How to Find & Access WordPress Error Logs

May 23, 2024 in WordPress Security

When errors with your WordPress site inevitably arise, knowing how to quickly troubleshoot and fix them is vital. Of course, there are a lot of common errors that a website can encounter and a lot of different steps to troubleshoot them. But one step that's almost always an important part of troubleshooting WordPress errors is analyzing the error logs.

So how do you find these logs? And, even more importantly, how do you interpret what they're telling you? In this complete guide on how to check WordPress error logs, we'll cover everything you need to know about these essential sources of information so you can start fixing your website's errors faster.

What is a WordPress log?

As the name suggests, WordPress error logs are a type of tool that's meant to capture and record all the errors and warnings that a website encounters, often including detailed information on them. These error logs are designed to capture a wide range of issues, including issues like PHP errors, database errors, plug-in/theme errors, and HTTP errors.

To start capturing and recording errors and warning messages, you'll first need to activate a couple of settings.

  • Start by accessing your wp-config.php file. From there, you can add the following line of code to enable debug mode: define('WP_DEBUG', true);
  • Once WP_DEBUG is enabled, error logs will be automatically displayed on your website. To have errors sent to a log file instead of being displayed on the website (which is important for any site that's live), you can add this line of code to your wp-config.php file: define('WP_DEBUG_LOG', true);

After you've enabled these settings, WordPress will start automatically capturing information about any error your site encounters so that you can easily analyze them and speed up your troubleshooting process.

WordPress error log guide

WordPress error logs are valuable sources of information but only if you know how to access and interpret them. Here is a step-by-step guide to help you get started:

Prepare to access error logs

Before you access your WordPress error logs, there are a few things you need to make sure you have in order first. For starters, you will need administrative access to your WordPress site. You will also need access to the WordPress File Manager, which can be achieved via tools like cPanel, FileZilla, or SFTP. Lastly, make sure that you have a basic understanding of file permissions and structures; familiarity with the public_html directory and wp-content folder will make the process of accessing and analyzing the logs much easier.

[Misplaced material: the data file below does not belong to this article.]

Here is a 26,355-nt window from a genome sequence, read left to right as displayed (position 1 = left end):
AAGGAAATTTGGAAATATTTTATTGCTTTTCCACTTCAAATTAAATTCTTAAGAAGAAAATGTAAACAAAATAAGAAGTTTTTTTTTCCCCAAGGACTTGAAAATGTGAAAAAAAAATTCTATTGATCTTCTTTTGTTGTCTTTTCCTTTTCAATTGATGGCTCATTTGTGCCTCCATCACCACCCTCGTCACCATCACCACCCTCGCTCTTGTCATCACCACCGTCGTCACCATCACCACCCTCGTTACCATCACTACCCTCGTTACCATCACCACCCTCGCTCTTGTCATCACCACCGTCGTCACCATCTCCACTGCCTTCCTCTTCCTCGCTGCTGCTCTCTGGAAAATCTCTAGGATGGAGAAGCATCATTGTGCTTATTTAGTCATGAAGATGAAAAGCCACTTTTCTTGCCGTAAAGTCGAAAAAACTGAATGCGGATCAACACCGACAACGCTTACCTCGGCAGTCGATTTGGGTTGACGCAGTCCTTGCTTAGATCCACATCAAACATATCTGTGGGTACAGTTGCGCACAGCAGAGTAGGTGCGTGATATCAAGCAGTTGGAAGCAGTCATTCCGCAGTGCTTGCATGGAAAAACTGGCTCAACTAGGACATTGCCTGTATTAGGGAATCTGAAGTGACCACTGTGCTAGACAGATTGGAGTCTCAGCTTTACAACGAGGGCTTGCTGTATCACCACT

Enable debug mode

We've already covered the basics of what you'll need to do to enable debug mode, but let's take a deeper dive into what this step requires. The first thing you'll need to do is locate the wp-config.php file. This can be done using cPanel or an FTP client like FileZilla. Either way, you'll have to navigate to the root directory and then find and open the wp-config.php file.

From there, you can add a few lines of code to enable debug mode and start recording errors to a log file:

  • define('WP_DEBUG', true); will enable debug mode
  • define('WP_DEBUG_LOG', true); will log errors to a file
  • define('WP_DEBUG_DISPLAY', false); will disable the display of error logs on the website itself

This step in the process is perhaps the most technically challenging part of accessing error logs, but if you follow the steps carefully and make sure the code you're adding is correct then it shouldn't be too difficult.

Locating error log files

There are several different places where these files can be found. Here is a breakdown of all the primary locations where you will find error logs (and how to access each one):

  • WordPress dashboard: Certain errors, such as failed login attempts or core update issues, can be viewed directly in the admin panel under Dashboard > Updates.
  • Web hosting control panel: You can access server logs through cPanel by navigating to Metrics > Errors for PHP error logs. Or, navigate to Raw Access for detailed server logs.
  • WP-content directory: Once you've enabled debug mode, you'll be able to find the debug.log file in your wp-content directory. Access the wp-content directory via your file manager or FTP client, then search for the debug.log file to view the logs.